I listen to talk radio. In fact, I rarely listen to music (which is funny for a guy who got an audio degree). And one thing I noticed is the commercials on talk radio stations seem to be much more sophisticated than those on the Top 40 radio stations. Here’s an example; I was listening to a music station for some reason (probably because there was a story on the talk station about a stupid celebrity doing something stupid again), and the first commercial that came on was for a company that staffs lawyers specifically to help clean up your troubles after getting a DUI (or multiple DUI’s, which apparently these people are experts at). Awesome. They are assuming if I listen to Top 40 constantly that I will drink heavily because of all the mind-numbingly bad music and end up getting a DUI. I flip back to the talk radio station and there’s a commercial from the radio host talking about how he’s refinanced his mortgage 4,300 times and has THE BEST RATE IN THE HISTORY OF POSSIBILITY! They pitch it hard, telling me to get in now, or I might lose out on these historically low rates! And though I usually want to crash the car right then due to the abysmal writing and acting for these commercials, I realized that they may be right about this one. Time to call the 800 number.
We bought our house in 2010, and got a decent (at the time) 5% interest rate on our mortgage. We were happy with the rate, and haven’t really thought about refinancing because it probably wouldn’t be worth the hassle. Honestly, it has just been a bit of laziness on my part to not do the research and find this out. Something about listening to the same radio ad 1,423 times in a week got me motivated enough to make a phone call to the Re-Fi company and see if I could benefit at all.
I chatted with the friendly fellow on the other line for a while, explaining my situation. We have a $313,000 FHA mortgage at 5% interest rate, and are paying a Mortgage Insurance Premium (or MIP). Our house does NOT have anywhere near 20% equity (probably more like 0%), and we were looking to see if we could save any money by refinancing our mortgage. He asked me what I was currently paying for MIP, and I could not find it on my monthly statements. So we reverse-calculated the costs of taxes and insurance, and found that I was paying roughly $145 a month for MIP.
He let me know that the government changed the MIP rate TWICE for FHA mortgages since we bought our home, and no, it didn’t go down (it’s the government, why would it). After punching in a few numbers, he stated that not only would our MIP go from $145 to (OMG!) $325 a month, but we would also have to add $5,477 to our mortgage as part of the capitalized up-front MIP cost. So we’d be paying interest on that. WOOHOO! After calculating the “savings” from lowering our interest rate for 5% to 3.75%, we only had the potential to save about $50 a month ($231 interest savings minus the $180 increase in MIP).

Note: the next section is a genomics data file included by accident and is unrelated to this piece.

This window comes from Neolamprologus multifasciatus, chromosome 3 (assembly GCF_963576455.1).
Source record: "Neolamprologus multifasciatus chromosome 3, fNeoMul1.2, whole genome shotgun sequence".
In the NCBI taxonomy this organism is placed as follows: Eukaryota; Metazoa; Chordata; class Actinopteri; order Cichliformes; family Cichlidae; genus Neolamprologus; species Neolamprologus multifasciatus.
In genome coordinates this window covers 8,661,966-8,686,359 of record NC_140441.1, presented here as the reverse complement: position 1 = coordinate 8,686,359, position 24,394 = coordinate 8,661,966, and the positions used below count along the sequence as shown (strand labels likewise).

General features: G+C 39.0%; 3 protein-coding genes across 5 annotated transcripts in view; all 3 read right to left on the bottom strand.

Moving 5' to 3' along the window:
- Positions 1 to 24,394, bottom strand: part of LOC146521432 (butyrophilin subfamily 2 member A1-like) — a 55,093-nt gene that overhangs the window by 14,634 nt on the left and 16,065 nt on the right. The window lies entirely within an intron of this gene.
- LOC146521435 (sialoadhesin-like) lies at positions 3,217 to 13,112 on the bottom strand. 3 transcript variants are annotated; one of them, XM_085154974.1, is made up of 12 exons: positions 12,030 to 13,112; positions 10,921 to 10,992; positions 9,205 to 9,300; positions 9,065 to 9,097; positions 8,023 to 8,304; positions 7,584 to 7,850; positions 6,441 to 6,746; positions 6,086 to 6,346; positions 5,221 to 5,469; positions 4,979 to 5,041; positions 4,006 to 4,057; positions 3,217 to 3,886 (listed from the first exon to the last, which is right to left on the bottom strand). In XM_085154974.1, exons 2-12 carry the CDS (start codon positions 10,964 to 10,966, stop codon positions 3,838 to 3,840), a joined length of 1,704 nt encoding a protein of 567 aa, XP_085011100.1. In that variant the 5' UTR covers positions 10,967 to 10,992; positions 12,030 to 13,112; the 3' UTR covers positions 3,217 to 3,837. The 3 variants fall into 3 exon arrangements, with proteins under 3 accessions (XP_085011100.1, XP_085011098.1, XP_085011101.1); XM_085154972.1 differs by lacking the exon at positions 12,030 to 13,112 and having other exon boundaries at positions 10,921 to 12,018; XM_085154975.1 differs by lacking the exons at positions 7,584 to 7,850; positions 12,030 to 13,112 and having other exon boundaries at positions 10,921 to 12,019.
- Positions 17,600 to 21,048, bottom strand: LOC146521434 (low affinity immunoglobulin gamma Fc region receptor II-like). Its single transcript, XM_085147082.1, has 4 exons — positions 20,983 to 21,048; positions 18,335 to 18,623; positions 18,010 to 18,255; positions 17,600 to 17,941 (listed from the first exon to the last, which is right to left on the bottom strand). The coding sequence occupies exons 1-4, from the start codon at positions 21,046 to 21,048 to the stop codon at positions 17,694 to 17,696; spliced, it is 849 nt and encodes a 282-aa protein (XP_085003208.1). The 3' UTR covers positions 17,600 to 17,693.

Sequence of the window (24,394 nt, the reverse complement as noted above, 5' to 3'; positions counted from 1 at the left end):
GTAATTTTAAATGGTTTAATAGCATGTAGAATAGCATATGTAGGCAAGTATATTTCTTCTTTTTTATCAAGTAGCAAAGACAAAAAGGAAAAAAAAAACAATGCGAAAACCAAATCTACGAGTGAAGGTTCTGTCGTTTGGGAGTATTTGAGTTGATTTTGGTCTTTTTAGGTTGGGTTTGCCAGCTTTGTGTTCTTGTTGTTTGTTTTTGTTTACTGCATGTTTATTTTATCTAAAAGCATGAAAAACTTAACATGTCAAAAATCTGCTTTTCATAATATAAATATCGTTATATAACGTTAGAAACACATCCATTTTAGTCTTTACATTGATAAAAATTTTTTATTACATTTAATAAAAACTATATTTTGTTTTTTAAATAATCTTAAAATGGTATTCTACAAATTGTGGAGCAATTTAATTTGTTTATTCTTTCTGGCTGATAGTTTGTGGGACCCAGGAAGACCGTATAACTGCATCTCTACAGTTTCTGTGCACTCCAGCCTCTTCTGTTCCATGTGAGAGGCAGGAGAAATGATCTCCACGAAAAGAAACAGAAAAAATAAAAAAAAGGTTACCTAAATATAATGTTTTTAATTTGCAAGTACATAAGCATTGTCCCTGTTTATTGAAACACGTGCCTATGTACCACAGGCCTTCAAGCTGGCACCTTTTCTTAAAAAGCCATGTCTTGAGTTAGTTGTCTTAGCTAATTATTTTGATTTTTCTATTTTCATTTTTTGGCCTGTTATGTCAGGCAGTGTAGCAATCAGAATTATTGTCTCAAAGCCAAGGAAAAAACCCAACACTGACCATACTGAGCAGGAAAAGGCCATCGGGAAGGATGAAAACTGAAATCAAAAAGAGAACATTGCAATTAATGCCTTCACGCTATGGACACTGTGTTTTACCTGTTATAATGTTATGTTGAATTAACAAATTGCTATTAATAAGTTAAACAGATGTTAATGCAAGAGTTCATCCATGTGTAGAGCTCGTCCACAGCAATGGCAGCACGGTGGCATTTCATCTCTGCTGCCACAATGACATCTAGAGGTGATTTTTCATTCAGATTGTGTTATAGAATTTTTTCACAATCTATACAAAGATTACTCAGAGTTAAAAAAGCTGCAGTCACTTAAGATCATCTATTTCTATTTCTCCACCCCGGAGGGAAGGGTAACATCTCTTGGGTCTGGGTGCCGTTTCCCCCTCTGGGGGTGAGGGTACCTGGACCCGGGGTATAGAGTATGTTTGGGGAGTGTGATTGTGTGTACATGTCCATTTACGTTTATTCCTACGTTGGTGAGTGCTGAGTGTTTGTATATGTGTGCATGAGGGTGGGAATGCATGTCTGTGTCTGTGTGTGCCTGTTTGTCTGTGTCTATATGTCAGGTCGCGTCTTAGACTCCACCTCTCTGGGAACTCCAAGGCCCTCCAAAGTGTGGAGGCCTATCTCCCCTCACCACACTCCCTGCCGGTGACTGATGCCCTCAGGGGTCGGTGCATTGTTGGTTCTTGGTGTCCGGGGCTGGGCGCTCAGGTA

But, we should also note the “loan origination fee” for refinancing our mortgage is typically about 1% of the total mortgage, so that’s $3,000 up front cash. Plus, another $400 to get the home appraised to make sure we’re not over the maximum LTV (loan-to-value) range for the refinance. SUPER! Not to mention, our “5 year MIP term” resets upon refinance, which means we’re stuck with this MIP payment for another 5 years, minimum.
Taking all these factors into consideration, let’s look at the potential savings. We’re at $50 savings a month, times 5 years, which puts us at a $3,000 savings. Ok, so we’ve wiped out the origination fee. Assuming that we’re at 78% LTV at that point, we can kick the PMI, and go back to the $231 savings. Another 2 months, and we’ve knocked out the appraisal fee. So, it looks like if we plan on staying here another 5 years and two months, we can break even. BUT WAIT! You forgot about the up-front MIP cost. OH NOES! That’s another $5,477 that was tacked onto the principal and interest has been charged on that amount for the last 5 years. So, $5,477 x 3.75% x 5 years = over $1,000 in additional interest. So, to ACTUALLY BREAK EVEN, we would need to be in our home for roughly 3 more years. And this doesn’t even take into account that our MIP would disappear much sooner if we DON’T Re-Fi.
So, taking all of these factors into consideration, we have decided that it’s not worth the hassle to try and refinance our home. We would have to go through some kind of streamline Re-Fi process because of our lack of home equity, it would drag on forever, and we would burn WAY too much time on this for almost no return on investment, even if we stay here for 8 more years. Since we plan on moving about that point, it would be pointless and a waste of time to pursue a home refinance right now.
Comments: What are your thoughts? Is there anything I missed here? If you were in my shoes, what would you do? Would you refinance our home? Sell it? Light the thing on fire and collect the insurance money?